With Bahia’s games basically only available in the United States via streaming with poor video quality, it’s difficult to really draw any strong conclusions about Adu’s play in Brazil since he rarely played, and his coach didn’t rate him. Coaches frequently have their favorites, and maybe Cristóvão had a justifiable reason for not playing Adu.
Even Adu’s critics and detractors are quick to concede that Adu has the talent and the quickness to play at a high level and for the United States, but many critics don’t value Adu’s creativity and technical-ability very much because they view him as a player that doesn’t play enough defense or that doesn’t show enough running and movement off the ball.
World Soccer Source views Adu as a special talent that has the ability to excel even against elite competition, but World Soccer Source also concedes that fair or not, Adu might need to display some more movement off the ball and a greater urgency to stamp his imprint on games when his teammates aren’t passing and moving in a fashion that he feels is the correct way to play soccer.
The United States Men’s National Team has other playmakers such as Benny Feilhaber, Joe Corona, and Mix Diskerud, but Adu is too talented to close the book on.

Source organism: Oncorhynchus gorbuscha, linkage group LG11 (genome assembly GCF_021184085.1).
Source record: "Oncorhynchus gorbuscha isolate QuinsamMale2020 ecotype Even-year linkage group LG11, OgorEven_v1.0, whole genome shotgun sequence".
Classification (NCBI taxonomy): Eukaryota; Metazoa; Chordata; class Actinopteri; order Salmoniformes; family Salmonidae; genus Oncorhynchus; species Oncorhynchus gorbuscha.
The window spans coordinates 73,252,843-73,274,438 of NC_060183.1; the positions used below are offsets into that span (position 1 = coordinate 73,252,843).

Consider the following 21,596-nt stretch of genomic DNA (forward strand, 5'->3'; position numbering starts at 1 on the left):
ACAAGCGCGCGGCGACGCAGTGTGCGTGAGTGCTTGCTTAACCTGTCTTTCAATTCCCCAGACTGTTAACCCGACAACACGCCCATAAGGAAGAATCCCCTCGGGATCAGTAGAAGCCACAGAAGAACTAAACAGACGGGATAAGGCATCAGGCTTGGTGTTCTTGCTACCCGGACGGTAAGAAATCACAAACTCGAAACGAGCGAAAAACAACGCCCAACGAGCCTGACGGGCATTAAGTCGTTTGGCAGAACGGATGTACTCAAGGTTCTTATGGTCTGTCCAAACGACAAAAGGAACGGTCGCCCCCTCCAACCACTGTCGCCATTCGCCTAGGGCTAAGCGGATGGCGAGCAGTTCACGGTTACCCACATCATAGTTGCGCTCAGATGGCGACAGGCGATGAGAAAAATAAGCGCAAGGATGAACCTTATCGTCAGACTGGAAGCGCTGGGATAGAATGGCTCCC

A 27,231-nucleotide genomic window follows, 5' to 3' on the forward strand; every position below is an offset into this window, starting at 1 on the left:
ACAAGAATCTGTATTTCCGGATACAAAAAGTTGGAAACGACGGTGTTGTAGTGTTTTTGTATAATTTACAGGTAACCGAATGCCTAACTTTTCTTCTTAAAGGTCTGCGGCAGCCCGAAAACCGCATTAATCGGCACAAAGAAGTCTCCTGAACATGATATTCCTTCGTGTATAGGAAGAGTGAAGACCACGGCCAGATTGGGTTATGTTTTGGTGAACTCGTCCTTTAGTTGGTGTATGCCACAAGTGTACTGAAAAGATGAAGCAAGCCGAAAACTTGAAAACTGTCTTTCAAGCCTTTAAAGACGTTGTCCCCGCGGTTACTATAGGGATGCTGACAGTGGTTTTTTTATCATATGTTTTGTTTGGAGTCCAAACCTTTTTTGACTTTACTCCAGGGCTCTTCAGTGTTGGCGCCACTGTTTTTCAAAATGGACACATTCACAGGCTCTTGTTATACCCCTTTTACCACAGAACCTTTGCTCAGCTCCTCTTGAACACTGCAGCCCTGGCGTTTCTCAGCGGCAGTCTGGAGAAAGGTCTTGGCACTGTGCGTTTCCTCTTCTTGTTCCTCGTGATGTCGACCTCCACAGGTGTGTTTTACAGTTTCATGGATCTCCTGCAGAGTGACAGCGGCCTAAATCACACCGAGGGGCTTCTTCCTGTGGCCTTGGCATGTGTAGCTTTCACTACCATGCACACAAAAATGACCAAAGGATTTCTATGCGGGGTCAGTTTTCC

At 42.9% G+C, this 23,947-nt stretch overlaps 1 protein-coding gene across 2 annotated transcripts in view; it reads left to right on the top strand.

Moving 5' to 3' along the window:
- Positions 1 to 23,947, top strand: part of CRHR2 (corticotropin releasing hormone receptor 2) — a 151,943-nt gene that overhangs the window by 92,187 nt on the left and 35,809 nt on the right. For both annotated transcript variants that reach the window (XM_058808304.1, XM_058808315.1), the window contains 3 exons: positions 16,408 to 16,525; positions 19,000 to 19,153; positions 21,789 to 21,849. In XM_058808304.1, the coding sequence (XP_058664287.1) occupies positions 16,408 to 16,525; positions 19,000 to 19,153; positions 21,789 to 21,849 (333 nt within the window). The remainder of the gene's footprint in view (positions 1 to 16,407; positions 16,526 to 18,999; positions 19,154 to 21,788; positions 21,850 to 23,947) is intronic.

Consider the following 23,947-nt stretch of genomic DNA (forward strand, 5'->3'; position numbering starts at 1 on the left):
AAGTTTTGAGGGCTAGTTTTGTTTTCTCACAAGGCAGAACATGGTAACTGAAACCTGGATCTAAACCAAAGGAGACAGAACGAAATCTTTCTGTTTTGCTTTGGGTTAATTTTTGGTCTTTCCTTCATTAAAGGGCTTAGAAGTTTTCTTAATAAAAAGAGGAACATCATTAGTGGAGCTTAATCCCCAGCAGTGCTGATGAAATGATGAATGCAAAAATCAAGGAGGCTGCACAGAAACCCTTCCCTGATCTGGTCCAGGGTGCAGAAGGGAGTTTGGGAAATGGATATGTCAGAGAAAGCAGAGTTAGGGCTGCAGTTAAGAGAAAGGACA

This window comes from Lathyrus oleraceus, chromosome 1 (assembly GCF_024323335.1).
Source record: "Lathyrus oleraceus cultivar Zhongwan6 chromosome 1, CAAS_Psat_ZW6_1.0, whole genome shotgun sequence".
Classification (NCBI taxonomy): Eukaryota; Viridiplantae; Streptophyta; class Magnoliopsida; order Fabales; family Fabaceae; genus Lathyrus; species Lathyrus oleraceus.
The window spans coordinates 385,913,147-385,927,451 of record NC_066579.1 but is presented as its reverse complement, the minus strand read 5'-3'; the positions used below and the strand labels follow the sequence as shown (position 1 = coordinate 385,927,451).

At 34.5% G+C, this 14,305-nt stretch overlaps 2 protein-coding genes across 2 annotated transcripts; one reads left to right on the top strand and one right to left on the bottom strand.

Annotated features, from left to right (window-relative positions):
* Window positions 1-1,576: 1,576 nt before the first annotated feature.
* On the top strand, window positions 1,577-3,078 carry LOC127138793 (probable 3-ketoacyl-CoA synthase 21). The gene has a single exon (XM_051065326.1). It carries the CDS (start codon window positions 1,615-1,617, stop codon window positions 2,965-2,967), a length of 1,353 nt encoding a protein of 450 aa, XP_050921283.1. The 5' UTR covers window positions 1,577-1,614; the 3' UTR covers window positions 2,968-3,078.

Either Freddy Adu himself or his next coach should make a point of encouraging Adu to show more movement and urgency in games with disorganized passing and lots of long balls. Additionally, Adu like all players has areas of his game that could use some improvement.
For the most part, Adu knows when to dribble, when to pass, and when to look to shoot, but certainly any player could benefit from a thorough evaluation of their play, in order to correct any weaknesses in their play.
Based on Freddy Adu’s play with Michael Bradley, Landon Donovan, Clint Dempsey, and Jozy Altidore, in addition to Joe Corona, Juan Agudelo, and Mix Diskerud, it would appear that Adu is certainly a player who performs well and thrives with players of their technical ability and playing style, but some coach or trainer would be wise to maximize Adu’s abilities by improving any areas of his game that are causing him to not see enough playing time or to garner so much criticism, even if he receives equally as much praise from supporters.
The United States is experiencing the deepest player pool in its history, but Freddy Adu is still a special talent who can be very useful to Jürgen Klinsmann, the USMNT, and MLS if those people and entities learn how to take his talents and improve them. After all, the job of a coach is to teach and improve players, as well as offering constructive criticism and observations.
Real change comes from the player himself, but much of the criticism of Freddy Adu is excessive especially when clearly inferior players such as Brad Davis, Kyle Beckerman, Graham Zusi, Sacha Kljestan, and José Torres are playing for or being call up to the USMNT with some frequency.
All of those players are respectable professional players who have done well in their careers, but as long as players such as Freddy Adu, Benny Feilhaber, Joe Corona, and Mix Diskerud are all not seeing significant minutes with the full-strength USMNT on a consistent basis, there is a systemic problem with Klinsmann’s USMNT that goes deeper than freezing out Adu: an undervaluing of creative midfielders who are natural playmakers.